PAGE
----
Is it the fish or the filter?
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Is it the fish or the filter?

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Is it the fish or the filter?
Old 07-04-2007, 03:13 AM   #1
 
Is it the fish or the filter?

Hey I currently have a 15 gal tank and cycling it with 5 large goldfishes, since they give out a lot of waste = faster cycling. I accidently bought an aquaclear 50, which is ment for a 20-50gal instead of a aquaclear 30. So I'm running the filter at the lowest setting possible. Currently I'm halfway done with cycling, the nitrites are spiking.

Now the problem is that ever since the ammonias have fallen that every morning i find one fish dead. The my main concern is how they died. I know that the ammonia levels and nitrite levels are leathal but every fish that has died has died in a different way.

1) Died, found stuck to the filter
2) Died, found at the bottom, i thought fishes were belly up
3) Died, found on top of the tank
4) Died, found stuck to the filter also.

There is one alive, and i might call him Darwin after this whole cycling but anyways.

Many questions were brought up by me.
1) Did my filter suck in my fish and that's how my fish died? This could be a possiblilty because i bought a stronger filter.

2) Did my fish just die and the filter somehow draged it over to it? S

3) Why did the fish that sank to the bottom instead of floating on top.

4) Why didn't the fish that was on top and bottom not get sucked in by the filter if the other two were sucked in? (Maybe distance of death from the filter?)

I was thinking of playing it safe and making some kind of protective shield so the fishes wouldn't get close to the filter but...i couldn't find one. I might have to just decorated it so the fish can't get near it.

What are your guys opinion on this?
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Old 07-04-2007, 03:17 AM   #2
 
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When my fish have died they have always either been sucked up towards the filter or settled somewhere on the ground. When the fish dies it will float round until it settles somewhere, but if it gets caught in the current from the filter, no matter how weak the filter is it'll probably "stick" to the side of the filter.

My guess is that they died of ammonia poisoning. Goldfish produce a lot of waste and in a tank so small I would think they wouldn't have lived very long.
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Old 07-04-2007, 05:23 AM   #3
 
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Welcome to Fishforum.com.

I agree with Julie's statement. 5 goldfish=75 gallons required

What test kit do you use? In a 15 gallons, I recommend smaller fishes only but not until the tank has finished cycling. Danios or male platies are good to start with as both prove to be very hardy. The reason why I refuse to recommend females is the fact that platies can produce several fry and this will seriously coverload the tank.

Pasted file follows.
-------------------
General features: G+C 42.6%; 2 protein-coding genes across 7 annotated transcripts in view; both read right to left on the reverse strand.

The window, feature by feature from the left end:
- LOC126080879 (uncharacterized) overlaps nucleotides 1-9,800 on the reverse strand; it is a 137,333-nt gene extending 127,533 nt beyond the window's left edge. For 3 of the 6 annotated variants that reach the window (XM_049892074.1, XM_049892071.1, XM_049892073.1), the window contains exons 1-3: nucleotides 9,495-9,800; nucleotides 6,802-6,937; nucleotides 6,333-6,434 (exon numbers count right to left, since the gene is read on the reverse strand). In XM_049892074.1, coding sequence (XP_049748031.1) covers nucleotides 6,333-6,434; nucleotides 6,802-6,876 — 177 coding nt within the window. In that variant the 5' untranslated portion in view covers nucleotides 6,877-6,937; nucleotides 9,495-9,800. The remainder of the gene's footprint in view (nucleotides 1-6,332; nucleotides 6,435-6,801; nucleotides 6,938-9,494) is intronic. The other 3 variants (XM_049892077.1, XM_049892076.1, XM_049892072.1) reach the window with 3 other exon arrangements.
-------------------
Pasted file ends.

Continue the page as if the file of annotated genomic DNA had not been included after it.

Good luck.
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Old 07-04-2007, 12:28 PM   #4
 
Well i know that i overloaded the tank with fishes but that was because i thougth that if it put a lot of fishes in there that the ammonia levels would go up quicker. These were my cycling fishes, never considered keeping them after the cycling.

I use 3 test at the moment, API's Ammonia, Nitrites, Nitrates. The water is condition with Prime.

I'm just worried about the filter, and if it will suck/kill the fish i really want to put in.
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Old 07-04-2007, 01:14 PM   #5
 
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awwww poor sacrificial goldfish. :(
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Old 07-04-2007, 02:08 PM   #6
 
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Quote:
Originally Posted by AznAirLines
Well i know that i overloaded the tank with fishes but that was because i thougth that if it put a lot of fishes in there that the ammonia levels would go up quicker. These were my cycling fishes, never considered keeping them after the cycling.
The more fish you put in, the faster the ammonia will spike, but cycling is still cycling and by overloading the tank, it will be more harmful for the fish. If you want to cycle faster, use something like biospira or nitromax to help convert the ammonia, not increase ammonia production. The nitrifying bacteria only grows so fast. Doing a fish cycle should be done very carefully as it is a cruel way for a fish to die. The ammonia burns their gills and causes them other problems. This method of cycling should never be intentionally done.
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